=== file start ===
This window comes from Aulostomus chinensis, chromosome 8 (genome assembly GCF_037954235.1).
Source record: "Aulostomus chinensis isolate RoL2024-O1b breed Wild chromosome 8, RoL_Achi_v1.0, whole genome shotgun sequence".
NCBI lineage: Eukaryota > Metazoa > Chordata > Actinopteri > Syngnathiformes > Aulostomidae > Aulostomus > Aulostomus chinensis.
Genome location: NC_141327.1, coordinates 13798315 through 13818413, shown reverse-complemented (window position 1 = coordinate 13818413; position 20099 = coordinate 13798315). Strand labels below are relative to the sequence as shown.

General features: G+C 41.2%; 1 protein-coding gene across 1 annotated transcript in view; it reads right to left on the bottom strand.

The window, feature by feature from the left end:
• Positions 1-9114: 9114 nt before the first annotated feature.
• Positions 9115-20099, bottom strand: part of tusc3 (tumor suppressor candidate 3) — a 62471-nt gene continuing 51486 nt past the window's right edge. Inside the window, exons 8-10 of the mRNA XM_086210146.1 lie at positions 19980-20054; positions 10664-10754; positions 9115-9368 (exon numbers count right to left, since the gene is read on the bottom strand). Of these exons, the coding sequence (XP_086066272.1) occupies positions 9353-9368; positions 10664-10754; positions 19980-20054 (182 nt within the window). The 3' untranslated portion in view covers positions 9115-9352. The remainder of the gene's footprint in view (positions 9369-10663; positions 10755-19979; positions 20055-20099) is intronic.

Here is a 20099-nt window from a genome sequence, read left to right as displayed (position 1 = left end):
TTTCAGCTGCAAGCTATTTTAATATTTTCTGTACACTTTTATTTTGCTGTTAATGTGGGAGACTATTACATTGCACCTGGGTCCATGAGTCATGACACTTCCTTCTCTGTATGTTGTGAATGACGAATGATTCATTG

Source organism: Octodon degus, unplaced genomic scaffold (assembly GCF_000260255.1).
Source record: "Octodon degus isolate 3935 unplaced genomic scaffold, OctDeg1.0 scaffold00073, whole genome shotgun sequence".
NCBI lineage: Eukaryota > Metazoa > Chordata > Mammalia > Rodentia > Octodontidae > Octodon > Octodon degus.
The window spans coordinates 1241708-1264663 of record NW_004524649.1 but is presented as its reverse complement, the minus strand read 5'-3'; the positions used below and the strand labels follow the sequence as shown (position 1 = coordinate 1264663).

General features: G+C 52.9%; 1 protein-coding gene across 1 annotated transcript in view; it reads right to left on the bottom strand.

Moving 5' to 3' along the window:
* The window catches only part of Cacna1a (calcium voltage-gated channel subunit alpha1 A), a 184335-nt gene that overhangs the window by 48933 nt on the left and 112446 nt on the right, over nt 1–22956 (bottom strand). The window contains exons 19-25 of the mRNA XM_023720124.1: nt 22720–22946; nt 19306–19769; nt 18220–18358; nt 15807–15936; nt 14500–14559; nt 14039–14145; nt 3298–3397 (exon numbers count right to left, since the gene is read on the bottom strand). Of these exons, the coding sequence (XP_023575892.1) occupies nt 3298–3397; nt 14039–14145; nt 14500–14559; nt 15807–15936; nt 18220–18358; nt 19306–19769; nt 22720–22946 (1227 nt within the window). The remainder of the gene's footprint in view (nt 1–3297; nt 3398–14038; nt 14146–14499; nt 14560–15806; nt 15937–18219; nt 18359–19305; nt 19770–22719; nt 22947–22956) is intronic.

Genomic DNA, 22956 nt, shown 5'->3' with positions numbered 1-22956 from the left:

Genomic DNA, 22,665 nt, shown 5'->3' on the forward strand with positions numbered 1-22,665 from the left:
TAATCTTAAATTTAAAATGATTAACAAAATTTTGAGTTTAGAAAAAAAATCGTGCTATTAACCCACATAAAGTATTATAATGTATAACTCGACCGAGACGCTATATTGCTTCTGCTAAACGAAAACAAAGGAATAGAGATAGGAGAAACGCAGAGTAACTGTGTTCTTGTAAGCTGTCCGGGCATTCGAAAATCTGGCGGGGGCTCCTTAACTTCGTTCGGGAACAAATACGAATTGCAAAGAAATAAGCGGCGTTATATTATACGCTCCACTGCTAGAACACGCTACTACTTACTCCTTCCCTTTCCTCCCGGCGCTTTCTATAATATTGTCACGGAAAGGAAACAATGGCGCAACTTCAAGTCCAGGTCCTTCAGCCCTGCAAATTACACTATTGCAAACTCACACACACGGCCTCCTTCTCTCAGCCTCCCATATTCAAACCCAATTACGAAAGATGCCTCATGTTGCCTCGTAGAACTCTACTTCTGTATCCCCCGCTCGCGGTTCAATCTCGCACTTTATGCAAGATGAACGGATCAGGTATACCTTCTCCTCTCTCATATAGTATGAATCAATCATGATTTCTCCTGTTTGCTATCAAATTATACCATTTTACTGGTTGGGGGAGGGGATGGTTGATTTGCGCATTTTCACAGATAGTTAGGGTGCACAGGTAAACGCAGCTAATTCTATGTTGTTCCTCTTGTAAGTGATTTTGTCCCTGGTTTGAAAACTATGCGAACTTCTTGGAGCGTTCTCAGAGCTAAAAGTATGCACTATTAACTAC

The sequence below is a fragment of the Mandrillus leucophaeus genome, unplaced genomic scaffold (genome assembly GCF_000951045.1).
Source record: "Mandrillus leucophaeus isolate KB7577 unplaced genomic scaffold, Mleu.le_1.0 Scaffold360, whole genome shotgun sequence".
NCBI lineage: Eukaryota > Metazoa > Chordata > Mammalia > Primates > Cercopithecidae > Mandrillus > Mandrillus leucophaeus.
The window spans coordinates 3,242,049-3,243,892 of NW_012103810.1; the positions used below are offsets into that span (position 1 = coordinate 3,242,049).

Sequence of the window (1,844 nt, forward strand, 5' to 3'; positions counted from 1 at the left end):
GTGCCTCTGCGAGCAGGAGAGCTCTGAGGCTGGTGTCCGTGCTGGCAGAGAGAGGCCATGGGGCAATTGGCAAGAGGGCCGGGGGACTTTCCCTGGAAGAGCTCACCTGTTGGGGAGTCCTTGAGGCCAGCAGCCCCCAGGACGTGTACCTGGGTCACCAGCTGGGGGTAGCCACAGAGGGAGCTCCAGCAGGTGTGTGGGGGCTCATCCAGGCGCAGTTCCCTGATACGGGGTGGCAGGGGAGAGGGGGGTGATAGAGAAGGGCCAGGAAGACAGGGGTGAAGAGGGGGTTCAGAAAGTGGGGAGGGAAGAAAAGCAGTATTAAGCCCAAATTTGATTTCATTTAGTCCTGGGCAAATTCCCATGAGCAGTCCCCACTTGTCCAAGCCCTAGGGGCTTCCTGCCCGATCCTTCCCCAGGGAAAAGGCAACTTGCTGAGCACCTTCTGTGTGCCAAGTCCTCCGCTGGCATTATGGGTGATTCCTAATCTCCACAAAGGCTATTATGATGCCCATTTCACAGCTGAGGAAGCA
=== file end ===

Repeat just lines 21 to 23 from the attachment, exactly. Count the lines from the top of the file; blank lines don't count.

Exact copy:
The sequence below is a fragment of the Mandrillus leucophaeus genome, unplaced genomic scaffold (genome assembly GCF_000951045.1).
Source record: "Mandrillus leucophaeus isolate KB7577 unplaced genomic scaffold, Mleu.le_1.0 Scaffold360, whole genome shotgun sequence".
NCBI lineage: Eukaryota > Metazoa > Chordata > Mammalia > Primates > Cercopithecidae > Mandrillus > Mandrillus leucophaeus.